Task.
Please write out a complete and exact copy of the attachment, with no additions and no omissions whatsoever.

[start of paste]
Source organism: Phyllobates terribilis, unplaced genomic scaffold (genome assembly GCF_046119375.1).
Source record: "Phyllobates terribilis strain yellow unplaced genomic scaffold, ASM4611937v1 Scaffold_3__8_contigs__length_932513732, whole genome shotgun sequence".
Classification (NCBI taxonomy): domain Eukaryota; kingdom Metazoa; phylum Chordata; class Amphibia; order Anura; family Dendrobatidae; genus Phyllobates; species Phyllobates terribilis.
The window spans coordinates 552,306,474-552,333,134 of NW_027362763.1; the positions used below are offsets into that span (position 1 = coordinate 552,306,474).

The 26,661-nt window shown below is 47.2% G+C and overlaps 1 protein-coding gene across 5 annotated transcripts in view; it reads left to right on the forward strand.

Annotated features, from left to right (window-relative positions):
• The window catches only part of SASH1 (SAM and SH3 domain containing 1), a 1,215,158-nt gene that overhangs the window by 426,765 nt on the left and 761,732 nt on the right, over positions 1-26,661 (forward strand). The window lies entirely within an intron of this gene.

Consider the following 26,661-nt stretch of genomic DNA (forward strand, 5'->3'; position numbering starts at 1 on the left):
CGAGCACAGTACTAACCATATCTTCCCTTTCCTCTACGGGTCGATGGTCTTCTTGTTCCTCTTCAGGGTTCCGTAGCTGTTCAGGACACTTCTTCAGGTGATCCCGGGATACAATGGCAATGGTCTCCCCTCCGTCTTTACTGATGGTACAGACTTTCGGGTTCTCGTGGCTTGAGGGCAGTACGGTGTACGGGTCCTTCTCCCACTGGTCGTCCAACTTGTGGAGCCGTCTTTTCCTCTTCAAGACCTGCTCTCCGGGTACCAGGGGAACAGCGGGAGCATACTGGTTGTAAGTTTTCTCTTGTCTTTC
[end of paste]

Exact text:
Source organism: Phyllobates terribilis, unplaced genomic scaffold (genome assembly GCF_046119375.1).
Source record: "Phyllobates terribilis strain yellow unplaced genomic scaffold, ASM4611937v1 Scaffold_3__8_contigs__length_932513732, whole genome shotgun sequence".
Classification (NCBI taxonomy): domain Eukaryota; kingdom Metazoa; phylum Chordata; class Amphibia; order Anura; family Dendrobatidae; genus Phyllobates; species Phyllobates terribilis.
The window spans coordinates 552,306,474-552,333,134 of NW_027362763.1; the positions used below are offsets into that span (position 1 = coordinate 552,306,474).

The 26,661-nt window shown below is 47.2% G+C and overlaps 1 protein-coding gene across 5 annotated transcripts in view; it reads left to right on the forward strand.

Annotated features, from left to right (window-relative positions):
• The window catches only part of SASH1 (SAM and SH3 domain containing 1), a 1,215,158-nt gene that overhangs the window by 426,765 nt on the left and 761,732 nt on the right, over positions 1-26,661 (forward strand). The window lies entirely within an intron of this gene.

Consider the following 26,661-nt stretch of genomic DNA (forward strand, 5'->3'; position numbering starts at 1 on the left):
CGAGCACAGTACTAACCATATCTTCCCTTTCCTCTACGGGTCGATGGTCTTCTTGTTCCTCTTCAGGGTTCCGTAGCTGTTCAGGACACTTCTTCAGGTGATCCCGGGATACAATGGCAATGGTCTCCCCTCCGTCTTTACTGATGGTACAGACTTTCGGGTTCTCGTGGCTTGAGGGCAGTACGGTGTACGGGTCCTTCTCCCACTGGTCGTCCAACTTGTGGAGCCGTCTTTTCCTCTTCAAGACCTGCTCTCCGGGTACCAGGGGAACAGCGGGAGCATACTGGTTGTAAGTTTTCTCTTGTCTTTC